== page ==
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I love the taste of Balsamic vinegar, and I think having just a hint of it would be fantastic in a stout's flavor profile. My concern is what would happen to a beer after this is added. Would it start converting the beer to vinegar, like acetobacter contamination?

Any insight would be greatly appreciated.

Thank you!

  • 1
    Just 15 minutes of boiling is so near sterilization that some people call it sterilization, although isn't. But, it isn't a sterilization because some spores cannot be destructed in just 15 minutes, but the bacterias membranes aren't so hard to destruct. – Luciano Oct 23 '15 at 20:49
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I have never done that, but I base my answer on information about acetobacter on Wikipedia.

The growth of Acetobacter in wine can be suppressed through effective sanitation, by complete exclusion of air from wine in storage, and by the use of moderate amounts of sulfur dioxide in the wine as a preservative.

I suppose it can be done, taking the appropriate precautions:

  • Acetobacter need air to grow, so I would add the vinegar just before bottling to minimize the exposition to air. Fill the bottles well, leave minimal air inside (about 3/4 of an inch).
  • Boiling the vinegar is important, 10 minutes seems the safest.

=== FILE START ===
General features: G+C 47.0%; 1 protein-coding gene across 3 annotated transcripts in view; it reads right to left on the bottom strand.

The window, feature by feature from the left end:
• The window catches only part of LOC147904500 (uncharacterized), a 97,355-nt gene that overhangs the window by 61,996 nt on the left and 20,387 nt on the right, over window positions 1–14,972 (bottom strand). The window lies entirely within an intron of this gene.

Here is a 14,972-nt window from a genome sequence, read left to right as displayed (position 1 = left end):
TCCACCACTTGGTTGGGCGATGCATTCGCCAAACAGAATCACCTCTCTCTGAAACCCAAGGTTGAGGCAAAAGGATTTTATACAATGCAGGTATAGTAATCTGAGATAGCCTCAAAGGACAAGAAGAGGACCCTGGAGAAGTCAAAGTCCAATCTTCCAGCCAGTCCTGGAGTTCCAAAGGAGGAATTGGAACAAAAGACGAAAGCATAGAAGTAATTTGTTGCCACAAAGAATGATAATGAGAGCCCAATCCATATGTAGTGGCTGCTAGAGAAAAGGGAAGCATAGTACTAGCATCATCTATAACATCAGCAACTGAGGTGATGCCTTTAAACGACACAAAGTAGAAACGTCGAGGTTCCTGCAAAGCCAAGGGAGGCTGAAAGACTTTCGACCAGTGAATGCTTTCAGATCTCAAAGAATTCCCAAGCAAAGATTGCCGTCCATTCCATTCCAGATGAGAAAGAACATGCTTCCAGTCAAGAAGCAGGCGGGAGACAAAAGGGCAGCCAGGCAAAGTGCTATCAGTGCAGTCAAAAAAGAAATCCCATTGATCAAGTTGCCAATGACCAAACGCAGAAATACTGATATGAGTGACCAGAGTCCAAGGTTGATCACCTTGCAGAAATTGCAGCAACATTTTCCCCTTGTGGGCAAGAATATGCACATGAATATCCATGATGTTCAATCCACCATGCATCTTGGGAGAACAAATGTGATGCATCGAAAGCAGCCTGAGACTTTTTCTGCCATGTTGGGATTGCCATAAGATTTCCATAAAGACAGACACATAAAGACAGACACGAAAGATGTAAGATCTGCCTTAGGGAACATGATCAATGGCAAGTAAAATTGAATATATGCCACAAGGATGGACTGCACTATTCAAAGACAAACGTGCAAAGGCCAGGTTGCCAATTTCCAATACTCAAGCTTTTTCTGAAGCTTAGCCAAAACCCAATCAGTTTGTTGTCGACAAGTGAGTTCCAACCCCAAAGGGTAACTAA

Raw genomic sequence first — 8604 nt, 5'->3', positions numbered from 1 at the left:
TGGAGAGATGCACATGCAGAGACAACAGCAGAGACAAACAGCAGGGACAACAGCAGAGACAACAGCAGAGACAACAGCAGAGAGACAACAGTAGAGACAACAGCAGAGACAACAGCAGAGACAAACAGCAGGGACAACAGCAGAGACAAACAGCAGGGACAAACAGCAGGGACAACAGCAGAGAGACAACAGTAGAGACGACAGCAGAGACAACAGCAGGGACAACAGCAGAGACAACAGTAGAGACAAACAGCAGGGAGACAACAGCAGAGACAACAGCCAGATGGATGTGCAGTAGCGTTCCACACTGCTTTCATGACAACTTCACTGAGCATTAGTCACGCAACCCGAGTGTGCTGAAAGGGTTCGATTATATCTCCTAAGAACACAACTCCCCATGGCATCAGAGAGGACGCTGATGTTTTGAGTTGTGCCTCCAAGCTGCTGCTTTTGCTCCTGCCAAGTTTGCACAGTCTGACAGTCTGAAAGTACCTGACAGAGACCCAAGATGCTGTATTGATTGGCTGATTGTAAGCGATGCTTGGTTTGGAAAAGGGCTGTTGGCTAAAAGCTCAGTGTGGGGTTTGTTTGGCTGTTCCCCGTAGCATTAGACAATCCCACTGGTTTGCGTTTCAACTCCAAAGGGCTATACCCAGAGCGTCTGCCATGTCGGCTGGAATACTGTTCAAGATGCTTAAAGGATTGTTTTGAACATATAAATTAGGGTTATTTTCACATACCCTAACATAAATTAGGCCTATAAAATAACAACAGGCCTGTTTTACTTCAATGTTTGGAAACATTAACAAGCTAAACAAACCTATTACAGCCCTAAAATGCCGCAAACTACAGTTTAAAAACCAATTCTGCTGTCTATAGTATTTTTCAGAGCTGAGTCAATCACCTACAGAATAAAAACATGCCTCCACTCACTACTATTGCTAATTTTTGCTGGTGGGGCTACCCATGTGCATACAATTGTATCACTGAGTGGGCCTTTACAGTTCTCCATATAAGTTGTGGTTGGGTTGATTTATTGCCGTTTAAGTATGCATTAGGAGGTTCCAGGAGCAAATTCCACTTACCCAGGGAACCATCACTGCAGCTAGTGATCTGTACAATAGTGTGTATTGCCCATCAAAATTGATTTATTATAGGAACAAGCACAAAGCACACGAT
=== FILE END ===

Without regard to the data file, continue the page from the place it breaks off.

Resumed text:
• Adding sulfites would affect the taste of beer, I don't think I would add any (or just a little?).

Edit: I want to add that I would test it first at a small scale, in case it goes wrong, I wouldn't want a whole batch to get spoiled.

References:

Information about boiling to kill bacteria

Acetobacter on wikipedia

Bottle filling by J. Palmer

  • "Fill the bottles well, leave minimal air inside." can be dangerous advice if someone want to bottle-condition beer. Air space in bottles helps to deal with CO2 solubility changes with temperature. if there is less of it, pressure will rose more rapidly, and there is only so much bottle can hold. I had bottle grenades once or twice, I didn't like it. – Mołot Oct 27 '15 at 18:17
  • Of course I agree with you Molot, I wasn't saying to fill the bottle to the top. One inch of air should be fine, but some people leave up to 2 inches of air space. So in this particular case, I am suggesting to leave the minimum (about 3/4 of an inch). – Philippe Oct 27 '15 at 19:41

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